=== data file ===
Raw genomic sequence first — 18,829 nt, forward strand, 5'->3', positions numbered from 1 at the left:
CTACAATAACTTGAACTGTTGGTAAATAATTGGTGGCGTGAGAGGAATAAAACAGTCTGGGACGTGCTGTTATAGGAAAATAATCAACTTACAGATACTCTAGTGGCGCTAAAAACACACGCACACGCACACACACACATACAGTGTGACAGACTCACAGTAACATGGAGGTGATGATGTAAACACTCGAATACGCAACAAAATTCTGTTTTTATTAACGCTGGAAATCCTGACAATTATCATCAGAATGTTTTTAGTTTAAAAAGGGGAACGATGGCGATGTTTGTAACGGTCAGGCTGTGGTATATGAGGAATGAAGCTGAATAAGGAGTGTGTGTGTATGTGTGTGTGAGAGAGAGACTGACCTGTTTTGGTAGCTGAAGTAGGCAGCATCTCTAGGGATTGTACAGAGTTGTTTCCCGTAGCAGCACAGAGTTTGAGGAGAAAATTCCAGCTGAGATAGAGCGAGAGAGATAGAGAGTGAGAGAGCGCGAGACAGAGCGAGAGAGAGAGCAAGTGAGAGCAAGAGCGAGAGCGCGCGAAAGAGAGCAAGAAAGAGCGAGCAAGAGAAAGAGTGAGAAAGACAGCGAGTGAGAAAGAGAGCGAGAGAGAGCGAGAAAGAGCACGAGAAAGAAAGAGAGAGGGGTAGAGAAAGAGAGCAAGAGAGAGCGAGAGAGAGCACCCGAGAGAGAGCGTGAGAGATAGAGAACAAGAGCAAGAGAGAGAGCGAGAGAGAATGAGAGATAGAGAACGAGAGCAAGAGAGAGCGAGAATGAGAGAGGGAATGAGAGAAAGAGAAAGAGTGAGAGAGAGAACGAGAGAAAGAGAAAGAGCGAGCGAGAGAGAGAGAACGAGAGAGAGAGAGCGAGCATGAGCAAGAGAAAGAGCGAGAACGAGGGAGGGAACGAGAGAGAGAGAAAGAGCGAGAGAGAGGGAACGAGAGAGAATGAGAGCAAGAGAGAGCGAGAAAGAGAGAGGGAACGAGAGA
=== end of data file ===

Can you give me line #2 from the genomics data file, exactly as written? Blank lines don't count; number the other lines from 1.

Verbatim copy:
CTACAATAACTTGAACTGTTGGTAAATAATTGGTGGCGTGAGAGGAATAAAACAGTCTGGGACGTGCTGTTATAGGAAAATAATCAACTTACAGATACTCTAGTGGCGCTAAAAACACACGCACACGCACACACACACATACAGTGTGACAGACTCACAGTAACATGGAGGTGATGATGTAAACACTCGAATACGCAACAAAATTCTGTTTTTATTAACGCTGGAAATCCTGACAATTATCATCAGAATGTTTTTAGTTTAAAAAGGGGAACGATGGCGATGTTTGTAACGGTCAGGCTGTGGTATATGAGGAATGAAGCTGAATAAGGAGTGTGTGTGTATGTGTGTGTGAGAGAGAGACTGACCTGTTTTGGTAGCTGAAGTAGGCAGCATCTCTAGGGATTGTACAGAGTTGTTTCCCGTAGCAGCACAGAGTTTGAGGAGAAAATTCCAGCTGAGATAGAGCGAGAGAGATAGAGAGTGAGAGAGCGCGAGACAGAGCGAGAGAGAGAGCAAGTGAGAGCAAGAGCGAGAGCGCGCGAAAGAGAGCAAGAAAGAGCGAGCAAGAGAAAGAGTGAGAAAGACAGCGAGTGAGAAAGAGAGCGAGAGAGAGCGAGAAAGAGCACGAGAAAGAAAGAGAGAGGGGTAGAGAAAGAGAGCAAGAGAGAGCGAGAGAGAGCACCCGAGAGAGAGCGTGAGAGATAGAGAACAAGAGCAAGAGAGAGAGCGAGAGAGAATGAGAGATAGAGAACGAGAGCAAGAGAGAGCGAGAATGAGAGAGGGAATGAGAGAAAGAGAAAGAGTGAGAGAGAGAACGAGAGAAAGAGAAAGAGCGAGCGAGAGAGAGAGAACGAGAGAGAGAGAGCGAGCATGAGCAAGAGAAAGAGCGAGAACGAGGGAGGGAACGAGAGAGAGAGAAAGAGCGAGAGAGAGGGAACGAGAGAGAATGAGAGCAAGAGAGAGCGAGAAAGAGAGAGGGAACGAGAGA